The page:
Composer AR Rahman promises to break boundaries at Expo 2020 Dubai

Oscar-winning musician creates powerful pieces with his all-women orchestra

The Mozart of Madras explains the unique qualities of Firdaus Women's Orchestra

The Mozart of Madras explains the unique qualities of Firdaus Women's Orchestra
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Superstar music maestro AR Rahman will premiere exciting new music when he first performs with the Firdaus Orchestra at Expo 2020 Dubai on October 23.

The two-time Academy Award and double Grammy Award winner has been in Dubai since July, composing work he hopes will unite people in friendship at the world fair next month.

We didn’t put any parameters. We wanted it to be a hybrid between a classical orchestra and ethnic, combining styles
AR Rahman

In an interview with The National, the composer spoke about breaking musical boundaries and working with 50 female musicians from the Middle East, as part of a new ensemble.

He discussed his state-of-the-art studio and being grateful for the “sense of freedom” to work creatively in Dubai amid the Covid-19 pandemic.

The Firdaus Orchestra was created specifically for Expo 2020 Dubai, and comprises women from Oman, Lebanon, Syria, Iraq and the UAE.

To qualify, the women needed to live in the Middle East, were required to read music and had to be “extraordinary musicians".

Between 200 and 300 applied, and the finalists were picked by Rahman's musical directors.

A musical mash-up

The music they will perform will blend western, Arabic and Indian styles, said Rahman, who is known as the Mozart of Madras.

“We didn’t put any parameters. We wanted it to be a hybrid between a classical orchestra and ethnic, combining styles,” he said.

“We were very open. We didn’t want to define that this is what the orchestra should be.”

The ensemble will also perform songs by legendary Bollywood singer Lata Mangeshkar, as well as classical pieces such as Mozart’s lively Turkish March and Beethoven’s haunting Moonlight Sonata, but arranged on Arabic string instruments.

“We have a qanun, buzuk, oud, Arabic percussion, we have the sitar," Rahman said. "These instruments are also incorporated in some of the pieces. This sound will definitely be unique in a way.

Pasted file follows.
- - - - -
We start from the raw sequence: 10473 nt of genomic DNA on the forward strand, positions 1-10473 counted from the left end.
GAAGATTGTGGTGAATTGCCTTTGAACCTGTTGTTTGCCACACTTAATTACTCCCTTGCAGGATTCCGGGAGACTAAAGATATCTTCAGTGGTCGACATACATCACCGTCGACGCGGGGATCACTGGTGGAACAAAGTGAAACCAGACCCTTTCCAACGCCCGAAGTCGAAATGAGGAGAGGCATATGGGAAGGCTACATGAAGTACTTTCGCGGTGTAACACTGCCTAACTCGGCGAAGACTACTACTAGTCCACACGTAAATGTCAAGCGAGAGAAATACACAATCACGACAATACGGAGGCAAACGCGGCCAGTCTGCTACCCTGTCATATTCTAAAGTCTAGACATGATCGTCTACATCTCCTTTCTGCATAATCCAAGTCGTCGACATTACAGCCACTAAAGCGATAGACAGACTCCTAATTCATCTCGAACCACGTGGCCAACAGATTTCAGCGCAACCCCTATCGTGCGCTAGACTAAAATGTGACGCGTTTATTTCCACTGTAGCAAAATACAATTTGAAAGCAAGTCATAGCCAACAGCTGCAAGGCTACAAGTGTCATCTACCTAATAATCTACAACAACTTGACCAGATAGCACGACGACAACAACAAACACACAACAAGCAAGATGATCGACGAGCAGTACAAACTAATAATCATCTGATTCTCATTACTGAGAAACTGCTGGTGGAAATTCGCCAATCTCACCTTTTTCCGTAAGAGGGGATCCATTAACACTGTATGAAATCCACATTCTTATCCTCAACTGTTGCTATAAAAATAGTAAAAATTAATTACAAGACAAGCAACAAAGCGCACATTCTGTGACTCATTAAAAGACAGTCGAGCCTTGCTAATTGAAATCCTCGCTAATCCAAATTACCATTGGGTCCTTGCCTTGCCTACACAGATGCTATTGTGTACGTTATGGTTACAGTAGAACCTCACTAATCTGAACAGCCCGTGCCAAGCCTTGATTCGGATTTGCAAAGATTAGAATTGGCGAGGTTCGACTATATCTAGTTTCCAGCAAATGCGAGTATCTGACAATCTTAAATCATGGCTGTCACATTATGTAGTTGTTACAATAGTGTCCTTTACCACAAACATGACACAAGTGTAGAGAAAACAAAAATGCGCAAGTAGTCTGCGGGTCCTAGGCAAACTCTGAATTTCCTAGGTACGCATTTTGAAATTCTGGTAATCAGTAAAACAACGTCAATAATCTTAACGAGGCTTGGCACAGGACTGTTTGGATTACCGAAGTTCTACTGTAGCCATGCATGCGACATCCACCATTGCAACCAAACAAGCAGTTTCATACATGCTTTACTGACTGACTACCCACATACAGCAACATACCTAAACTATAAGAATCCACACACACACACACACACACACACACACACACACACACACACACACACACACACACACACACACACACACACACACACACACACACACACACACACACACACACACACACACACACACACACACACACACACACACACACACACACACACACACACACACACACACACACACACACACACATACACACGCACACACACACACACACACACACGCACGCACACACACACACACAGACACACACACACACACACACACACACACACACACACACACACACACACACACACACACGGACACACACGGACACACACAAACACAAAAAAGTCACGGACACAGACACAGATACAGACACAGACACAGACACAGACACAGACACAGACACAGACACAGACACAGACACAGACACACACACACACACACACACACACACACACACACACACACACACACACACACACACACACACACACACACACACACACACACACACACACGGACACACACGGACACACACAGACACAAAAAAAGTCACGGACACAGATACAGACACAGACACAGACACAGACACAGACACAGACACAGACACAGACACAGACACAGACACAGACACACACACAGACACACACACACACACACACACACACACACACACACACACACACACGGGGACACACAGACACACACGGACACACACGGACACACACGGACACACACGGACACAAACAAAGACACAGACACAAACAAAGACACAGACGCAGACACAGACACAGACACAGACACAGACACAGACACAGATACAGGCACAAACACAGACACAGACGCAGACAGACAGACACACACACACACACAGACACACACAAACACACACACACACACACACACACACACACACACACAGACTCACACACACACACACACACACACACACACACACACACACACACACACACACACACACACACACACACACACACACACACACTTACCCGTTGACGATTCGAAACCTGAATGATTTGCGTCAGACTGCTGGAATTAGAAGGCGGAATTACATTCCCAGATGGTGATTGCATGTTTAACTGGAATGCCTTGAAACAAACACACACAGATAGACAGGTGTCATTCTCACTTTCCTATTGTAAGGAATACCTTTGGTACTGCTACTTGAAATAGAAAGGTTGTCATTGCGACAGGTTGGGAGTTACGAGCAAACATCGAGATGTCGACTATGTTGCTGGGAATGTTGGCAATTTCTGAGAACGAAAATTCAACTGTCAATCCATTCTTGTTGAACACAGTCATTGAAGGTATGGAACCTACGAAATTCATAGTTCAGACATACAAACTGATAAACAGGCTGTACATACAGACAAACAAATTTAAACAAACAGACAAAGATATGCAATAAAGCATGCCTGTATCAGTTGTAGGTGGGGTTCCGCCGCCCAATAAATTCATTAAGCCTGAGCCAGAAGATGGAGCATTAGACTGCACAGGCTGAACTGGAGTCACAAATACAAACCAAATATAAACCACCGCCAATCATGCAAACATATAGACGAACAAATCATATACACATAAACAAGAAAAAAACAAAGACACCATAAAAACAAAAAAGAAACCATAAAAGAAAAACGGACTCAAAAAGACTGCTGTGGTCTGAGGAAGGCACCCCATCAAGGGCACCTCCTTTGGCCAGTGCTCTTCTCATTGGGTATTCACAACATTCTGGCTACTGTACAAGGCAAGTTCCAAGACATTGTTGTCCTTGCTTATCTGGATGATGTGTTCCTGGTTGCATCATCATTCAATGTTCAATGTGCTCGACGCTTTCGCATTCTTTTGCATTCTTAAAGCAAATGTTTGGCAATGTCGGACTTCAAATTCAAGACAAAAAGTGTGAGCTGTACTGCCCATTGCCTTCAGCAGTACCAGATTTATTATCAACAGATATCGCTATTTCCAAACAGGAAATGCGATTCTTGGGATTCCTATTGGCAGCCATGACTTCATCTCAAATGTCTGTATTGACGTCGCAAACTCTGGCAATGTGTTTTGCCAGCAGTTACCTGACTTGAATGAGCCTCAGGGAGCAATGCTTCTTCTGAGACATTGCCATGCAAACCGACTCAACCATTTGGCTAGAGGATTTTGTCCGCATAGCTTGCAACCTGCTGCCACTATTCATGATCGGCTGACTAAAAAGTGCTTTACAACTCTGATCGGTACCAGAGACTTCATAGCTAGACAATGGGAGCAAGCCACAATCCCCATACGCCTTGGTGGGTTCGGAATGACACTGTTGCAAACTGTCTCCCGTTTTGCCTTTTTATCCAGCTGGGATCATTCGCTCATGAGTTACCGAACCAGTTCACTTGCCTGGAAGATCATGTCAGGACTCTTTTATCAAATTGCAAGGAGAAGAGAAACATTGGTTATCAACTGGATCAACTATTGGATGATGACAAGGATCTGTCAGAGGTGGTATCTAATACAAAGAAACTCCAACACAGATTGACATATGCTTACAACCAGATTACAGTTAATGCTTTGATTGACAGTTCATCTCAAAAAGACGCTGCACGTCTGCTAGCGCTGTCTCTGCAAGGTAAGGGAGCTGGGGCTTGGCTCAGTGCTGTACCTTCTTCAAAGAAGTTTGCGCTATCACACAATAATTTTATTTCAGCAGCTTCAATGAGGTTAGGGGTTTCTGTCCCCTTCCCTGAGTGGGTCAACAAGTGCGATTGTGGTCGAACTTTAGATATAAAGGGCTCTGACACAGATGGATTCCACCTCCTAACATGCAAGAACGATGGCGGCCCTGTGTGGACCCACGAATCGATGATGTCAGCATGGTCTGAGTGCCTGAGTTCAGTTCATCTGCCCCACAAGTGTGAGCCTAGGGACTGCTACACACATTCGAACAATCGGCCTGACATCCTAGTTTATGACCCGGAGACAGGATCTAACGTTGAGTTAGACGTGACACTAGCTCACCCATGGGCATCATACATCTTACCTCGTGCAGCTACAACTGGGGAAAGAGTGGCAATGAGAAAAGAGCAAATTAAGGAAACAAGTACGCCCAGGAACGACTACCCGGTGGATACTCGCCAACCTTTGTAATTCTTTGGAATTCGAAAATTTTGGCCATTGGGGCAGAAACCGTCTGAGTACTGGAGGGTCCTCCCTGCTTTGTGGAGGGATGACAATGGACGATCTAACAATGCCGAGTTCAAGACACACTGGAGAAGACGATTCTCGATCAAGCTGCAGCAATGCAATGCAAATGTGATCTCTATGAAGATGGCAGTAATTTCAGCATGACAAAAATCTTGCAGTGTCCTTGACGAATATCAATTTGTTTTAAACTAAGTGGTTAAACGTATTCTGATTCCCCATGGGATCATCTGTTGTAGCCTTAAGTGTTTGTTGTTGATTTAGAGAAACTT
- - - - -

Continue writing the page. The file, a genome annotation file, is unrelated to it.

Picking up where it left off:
“The Arabic ensemble has come out so beautiful. The uniqueness comes from the players."

He said he aimed to not limit his musicians or place them into categories.

“We want to embrace different cultures, like the Arabic culture, and bring in Indian ethos. In a way we are actually bridging the gaps,” Rahman said.

“Here is an opportunity to mingle, do something beautiful together, to understand each other through music and friendship.”

Known for his foot-tapping beats and uplifting music, he said his orchestral music would be enjoyed and understood by all.

“These are things that are friendly to hear but we will also go deeper."

A sneak peak of rehearsals

Rahman spoke extensively about getting to know his all-women ensemble, and said many of them had not received the support to pursue music as a career, and "felt redeemed" to be selected for the orchestra.

“It’s not this region only where music is not encouraged that much. It’s a global universal thing,” he said.

“To me as well, music has given me respect, love. It’s been really, really good rehearsing with them.”

During rehearsals in a school in Dubai, Rahman listened in as the musicians played instruments such as the riqq, a small tambourine, and the ney, a reed flute.

“Whether it’s the qanun, ney, buzuk, riqq ... it’s exciting when they collide and you can just see a hint of how it’s happening. It’s an exciting experience to watch,” he said.

“It is fantastic to see them even when they were jamming in the break period. It’s fascinating to see them gang up and do a little ensemble.”

Building a studio in Dubai and living in the UAE

Over the past three months, Rahman has also set up a studio at the Expo 2020 Dubai site.

This state-of-the-art space will enable musicians to record soundtracks and create scores for artists, the movie industry and documentary filmmakers from around the world.

Rahman said he was thankful to be able to work in the UAE during the Covid-19 pandemic.

Compared to the restrictions across the world last year, he said Dubai had a “sense of freedom to do creative work”.

“You see suffering everywhere. The whole world went through it, especially in India,” Rahman said.

“That’s one of the fascinating things when I came here, how Dubai has sorted itself out.”

Rehearsing the opening ceremony

Updated: September 23, 2021, 8:22 PM